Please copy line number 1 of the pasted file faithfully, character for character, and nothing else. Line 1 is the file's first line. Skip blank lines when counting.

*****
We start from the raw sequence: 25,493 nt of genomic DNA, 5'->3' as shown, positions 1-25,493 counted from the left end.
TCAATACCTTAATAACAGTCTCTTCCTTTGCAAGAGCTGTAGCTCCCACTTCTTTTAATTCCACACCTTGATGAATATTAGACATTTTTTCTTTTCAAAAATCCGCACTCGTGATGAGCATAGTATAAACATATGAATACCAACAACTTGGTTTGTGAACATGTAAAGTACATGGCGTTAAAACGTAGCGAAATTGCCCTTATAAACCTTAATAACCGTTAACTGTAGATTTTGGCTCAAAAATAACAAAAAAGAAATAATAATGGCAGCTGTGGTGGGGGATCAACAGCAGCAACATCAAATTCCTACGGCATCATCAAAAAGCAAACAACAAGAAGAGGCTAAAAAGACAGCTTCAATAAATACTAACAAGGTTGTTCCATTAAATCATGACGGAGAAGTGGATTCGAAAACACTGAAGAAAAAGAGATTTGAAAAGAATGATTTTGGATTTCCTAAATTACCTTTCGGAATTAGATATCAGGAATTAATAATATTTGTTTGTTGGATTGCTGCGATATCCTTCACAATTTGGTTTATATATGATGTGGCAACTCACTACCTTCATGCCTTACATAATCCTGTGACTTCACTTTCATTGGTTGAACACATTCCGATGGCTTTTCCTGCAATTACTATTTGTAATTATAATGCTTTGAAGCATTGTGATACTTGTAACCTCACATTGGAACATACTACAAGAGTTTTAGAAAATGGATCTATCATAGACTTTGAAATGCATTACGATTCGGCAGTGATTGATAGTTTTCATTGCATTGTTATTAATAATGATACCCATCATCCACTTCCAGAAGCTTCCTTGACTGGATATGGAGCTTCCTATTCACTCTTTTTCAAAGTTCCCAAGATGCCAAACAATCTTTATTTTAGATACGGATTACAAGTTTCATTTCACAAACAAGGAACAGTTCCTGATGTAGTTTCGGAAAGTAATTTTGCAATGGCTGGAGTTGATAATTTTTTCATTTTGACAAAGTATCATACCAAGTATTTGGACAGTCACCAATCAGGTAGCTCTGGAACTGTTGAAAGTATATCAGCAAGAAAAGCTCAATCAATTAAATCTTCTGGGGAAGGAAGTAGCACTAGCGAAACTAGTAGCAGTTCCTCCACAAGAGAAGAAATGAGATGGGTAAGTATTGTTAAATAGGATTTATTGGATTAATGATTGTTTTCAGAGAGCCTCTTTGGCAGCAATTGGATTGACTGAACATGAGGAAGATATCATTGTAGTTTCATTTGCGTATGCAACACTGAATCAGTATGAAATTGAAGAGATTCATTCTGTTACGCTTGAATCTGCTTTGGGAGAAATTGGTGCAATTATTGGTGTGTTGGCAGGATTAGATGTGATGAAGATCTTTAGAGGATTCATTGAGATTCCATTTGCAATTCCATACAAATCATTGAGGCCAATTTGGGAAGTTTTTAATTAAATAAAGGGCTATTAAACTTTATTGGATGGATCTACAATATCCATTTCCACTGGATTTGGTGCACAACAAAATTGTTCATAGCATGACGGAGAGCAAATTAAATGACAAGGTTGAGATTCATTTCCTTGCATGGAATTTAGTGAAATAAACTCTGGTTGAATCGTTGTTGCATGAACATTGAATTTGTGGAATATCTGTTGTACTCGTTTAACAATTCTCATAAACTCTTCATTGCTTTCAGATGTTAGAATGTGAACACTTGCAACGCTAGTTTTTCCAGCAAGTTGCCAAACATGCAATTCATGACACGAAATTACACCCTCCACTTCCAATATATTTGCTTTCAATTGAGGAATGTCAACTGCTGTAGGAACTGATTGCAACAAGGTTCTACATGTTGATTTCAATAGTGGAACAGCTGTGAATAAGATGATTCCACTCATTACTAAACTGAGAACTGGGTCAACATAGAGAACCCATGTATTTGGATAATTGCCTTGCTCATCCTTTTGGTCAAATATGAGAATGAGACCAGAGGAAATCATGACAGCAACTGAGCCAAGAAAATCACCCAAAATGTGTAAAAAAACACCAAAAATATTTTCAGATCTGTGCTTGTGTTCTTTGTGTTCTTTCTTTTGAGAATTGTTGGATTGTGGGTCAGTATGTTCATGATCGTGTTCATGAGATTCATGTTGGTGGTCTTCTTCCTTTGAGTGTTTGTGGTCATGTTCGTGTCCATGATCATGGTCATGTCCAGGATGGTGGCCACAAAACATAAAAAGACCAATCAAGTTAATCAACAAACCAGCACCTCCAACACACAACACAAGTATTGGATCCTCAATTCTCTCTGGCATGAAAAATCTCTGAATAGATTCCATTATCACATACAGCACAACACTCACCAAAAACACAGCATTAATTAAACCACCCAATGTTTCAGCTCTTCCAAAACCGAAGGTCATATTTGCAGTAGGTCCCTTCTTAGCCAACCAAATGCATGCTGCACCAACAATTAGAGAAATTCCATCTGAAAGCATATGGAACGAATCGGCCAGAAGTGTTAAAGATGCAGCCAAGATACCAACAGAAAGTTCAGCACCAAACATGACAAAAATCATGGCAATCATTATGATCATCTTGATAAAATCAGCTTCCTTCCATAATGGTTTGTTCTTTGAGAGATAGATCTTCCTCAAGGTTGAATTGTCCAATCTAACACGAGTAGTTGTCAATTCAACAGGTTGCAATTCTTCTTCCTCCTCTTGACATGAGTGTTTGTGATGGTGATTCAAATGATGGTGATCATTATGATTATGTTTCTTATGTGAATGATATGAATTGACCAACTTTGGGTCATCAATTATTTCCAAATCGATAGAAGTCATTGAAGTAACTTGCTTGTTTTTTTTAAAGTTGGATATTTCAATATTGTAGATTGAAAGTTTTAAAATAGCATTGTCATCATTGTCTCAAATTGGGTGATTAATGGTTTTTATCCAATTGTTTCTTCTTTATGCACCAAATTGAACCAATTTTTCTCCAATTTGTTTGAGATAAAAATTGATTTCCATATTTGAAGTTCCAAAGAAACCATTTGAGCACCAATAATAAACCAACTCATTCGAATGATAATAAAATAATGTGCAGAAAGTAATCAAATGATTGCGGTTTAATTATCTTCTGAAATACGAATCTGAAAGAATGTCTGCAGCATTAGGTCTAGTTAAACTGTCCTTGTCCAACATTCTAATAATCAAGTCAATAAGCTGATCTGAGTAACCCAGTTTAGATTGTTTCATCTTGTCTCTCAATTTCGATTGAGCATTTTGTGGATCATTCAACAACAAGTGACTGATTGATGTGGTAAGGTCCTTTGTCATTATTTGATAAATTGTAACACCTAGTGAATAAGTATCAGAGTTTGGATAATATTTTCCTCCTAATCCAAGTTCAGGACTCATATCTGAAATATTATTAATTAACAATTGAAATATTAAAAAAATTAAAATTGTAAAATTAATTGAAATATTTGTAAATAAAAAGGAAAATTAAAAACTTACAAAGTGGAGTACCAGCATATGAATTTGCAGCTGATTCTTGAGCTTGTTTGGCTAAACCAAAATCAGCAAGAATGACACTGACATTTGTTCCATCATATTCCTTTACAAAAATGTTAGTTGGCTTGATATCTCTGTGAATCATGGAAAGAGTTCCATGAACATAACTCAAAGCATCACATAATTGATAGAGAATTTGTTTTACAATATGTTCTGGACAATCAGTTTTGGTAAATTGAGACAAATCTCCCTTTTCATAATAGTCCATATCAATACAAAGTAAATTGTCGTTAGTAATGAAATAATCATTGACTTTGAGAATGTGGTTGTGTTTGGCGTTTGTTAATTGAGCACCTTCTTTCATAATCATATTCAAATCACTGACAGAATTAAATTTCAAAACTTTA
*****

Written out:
We start from the raw sequence: 25,493 nt of genomic DNA, 5'->3' as shown, positions 1-25,493 counted from the left end.